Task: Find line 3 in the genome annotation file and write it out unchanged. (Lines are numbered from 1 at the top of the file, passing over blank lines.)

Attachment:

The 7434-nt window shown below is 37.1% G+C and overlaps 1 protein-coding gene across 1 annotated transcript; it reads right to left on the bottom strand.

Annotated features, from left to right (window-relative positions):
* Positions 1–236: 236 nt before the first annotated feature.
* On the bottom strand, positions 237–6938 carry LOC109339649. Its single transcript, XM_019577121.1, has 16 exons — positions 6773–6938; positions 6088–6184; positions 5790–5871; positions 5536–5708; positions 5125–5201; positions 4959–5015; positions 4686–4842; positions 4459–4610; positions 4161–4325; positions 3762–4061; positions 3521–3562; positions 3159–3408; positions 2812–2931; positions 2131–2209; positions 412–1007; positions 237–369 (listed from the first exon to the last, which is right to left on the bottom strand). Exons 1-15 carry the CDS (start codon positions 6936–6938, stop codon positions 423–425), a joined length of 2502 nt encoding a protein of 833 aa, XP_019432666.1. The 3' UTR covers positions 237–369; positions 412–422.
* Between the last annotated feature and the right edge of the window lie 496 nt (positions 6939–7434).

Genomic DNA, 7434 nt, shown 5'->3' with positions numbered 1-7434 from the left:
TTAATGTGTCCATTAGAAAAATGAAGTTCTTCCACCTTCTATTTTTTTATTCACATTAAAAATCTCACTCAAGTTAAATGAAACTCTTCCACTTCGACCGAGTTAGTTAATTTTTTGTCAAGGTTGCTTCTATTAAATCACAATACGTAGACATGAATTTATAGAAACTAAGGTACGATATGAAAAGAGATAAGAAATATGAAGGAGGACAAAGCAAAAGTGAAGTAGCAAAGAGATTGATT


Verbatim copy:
* Positions 1–236: 236 nt before the first annotated feature.